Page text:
As on every November 17, an annual march was held on Tuesday to mark the anniversary of a 1973 student revolt that sounded the death knell for Greece’s former military junta.
Point of view
I feel that the vision of those who fought back then remains alive
The cost was high however. Tanks were sent in to crush the rebellion at the then Athens Polytechnic. It is thought dozens may have died.
Our correspondent in Athens, Stamatis Giannisis, said: “It has become something of a tradition to turn the commemoration of the 1973 student uprising into a protest against the policies of the government of the day. And it is apparent that the demonstrators are making no exception for the Syriza party of the radical left that has been ruling Greece for the past ten months.”
November 17 protests can turn ugly and again, this year was no exception, with anti-government student factions throwing water bottles at Syriza ministers who accompanied Prime Minister Alexis Tsipras to a wreath-laying ceremony in the grounds of what is now called Athens Technical University.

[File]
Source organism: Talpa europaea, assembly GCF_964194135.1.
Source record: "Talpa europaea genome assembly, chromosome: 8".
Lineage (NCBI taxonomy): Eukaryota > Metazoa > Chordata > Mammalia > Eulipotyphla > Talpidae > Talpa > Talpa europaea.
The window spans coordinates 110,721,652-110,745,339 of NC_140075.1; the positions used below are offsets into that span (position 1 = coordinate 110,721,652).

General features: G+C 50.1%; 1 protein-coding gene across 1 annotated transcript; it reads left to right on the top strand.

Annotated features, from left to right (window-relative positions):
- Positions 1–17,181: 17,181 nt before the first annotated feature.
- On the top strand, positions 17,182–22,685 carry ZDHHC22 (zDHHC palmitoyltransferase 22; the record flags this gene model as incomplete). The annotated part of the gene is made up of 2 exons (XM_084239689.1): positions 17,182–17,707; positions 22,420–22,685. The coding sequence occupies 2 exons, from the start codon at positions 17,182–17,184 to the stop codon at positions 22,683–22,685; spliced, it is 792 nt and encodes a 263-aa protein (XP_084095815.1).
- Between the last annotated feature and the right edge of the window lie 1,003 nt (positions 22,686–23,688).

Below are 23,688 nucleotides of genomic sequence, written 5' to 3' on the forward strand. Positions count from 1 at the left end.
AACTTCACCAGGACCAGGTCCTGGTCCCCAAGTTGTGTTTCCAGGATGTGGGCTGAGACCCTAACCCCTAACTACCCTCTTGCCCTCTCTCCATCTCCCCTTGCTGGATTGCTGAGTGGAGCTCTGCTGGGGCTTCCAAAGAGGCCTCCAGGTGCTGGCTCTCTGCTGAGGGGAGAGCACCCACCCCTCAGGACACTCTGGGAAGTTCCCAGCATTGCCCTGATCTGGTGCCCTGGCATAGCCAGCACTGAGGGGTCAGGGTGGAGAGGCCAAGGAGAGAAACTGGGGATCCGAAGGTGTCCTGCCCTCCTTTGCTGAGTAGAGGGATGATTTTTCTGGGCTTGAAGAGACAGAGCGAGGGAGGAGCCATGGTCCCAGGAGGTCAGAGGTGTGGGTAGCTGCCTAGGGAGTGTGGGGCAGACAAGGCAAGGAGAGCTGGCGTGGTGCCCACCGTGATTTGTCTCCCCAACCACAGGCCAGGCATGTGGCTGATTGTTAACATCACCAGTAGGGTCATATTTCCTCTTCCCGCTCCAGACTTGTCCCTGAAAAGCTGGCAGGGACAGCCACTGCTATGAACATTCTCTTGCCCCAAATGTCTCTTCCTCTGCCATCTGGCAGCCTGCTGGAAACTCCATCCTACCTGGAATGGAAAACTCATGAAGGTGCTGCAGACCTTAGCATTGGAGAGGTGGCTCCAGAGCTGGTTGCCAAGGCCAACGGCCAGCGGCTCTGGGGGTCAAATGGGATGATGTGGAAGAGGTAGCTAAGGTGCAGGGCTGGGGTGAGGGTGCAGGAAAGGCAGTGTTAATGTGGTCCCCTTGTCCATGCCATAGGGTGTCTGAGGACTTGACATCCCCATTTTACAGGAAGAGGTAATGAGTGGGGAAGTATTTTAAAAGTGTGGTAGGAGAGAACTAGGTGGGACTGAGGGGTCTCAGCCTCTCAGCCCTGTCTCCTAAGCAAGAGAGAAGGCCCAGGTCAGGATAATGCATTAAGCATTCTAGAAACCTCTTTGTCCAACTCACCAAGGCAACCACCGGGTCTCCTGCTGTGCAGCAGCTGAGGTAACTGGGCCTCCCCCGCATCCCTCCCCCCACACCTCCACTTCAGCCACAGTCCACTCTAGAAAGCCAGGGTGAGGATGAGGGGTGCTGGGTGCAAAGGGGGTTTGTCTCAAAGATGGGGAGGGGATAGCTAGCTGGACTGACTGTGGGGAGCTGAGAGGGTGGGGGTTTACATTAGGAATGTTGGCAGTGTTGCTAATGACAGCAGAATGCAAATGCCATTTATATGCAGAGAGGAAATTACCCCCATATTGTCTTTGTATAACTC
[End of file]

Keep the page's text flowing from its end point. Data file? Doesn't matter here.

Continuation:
Many on the far left accuse the Tsipras government of betraying the principles that first brought him to power.
The rebellion may have been 42 years ago but it still resonates in 2015.
“I was a young girl then, but after all these years and with everything that has been going on today, I feel that the vision of those who fought back then remains alive,” said one woman taking part in the anniversary ceremonies.
University students hold a blood-stained Greek flag from the deadly 1973 student uprising in Athens. [AP] pic.twitter.com/2rdFrCrMmW— Kathimerini English (@ekathimerini) November 17, 2015
As always, the march ended in front of the Athens US Embassy compound. Protesters accuse Washington of having supported the seven-year military dictatorship that began in 1967.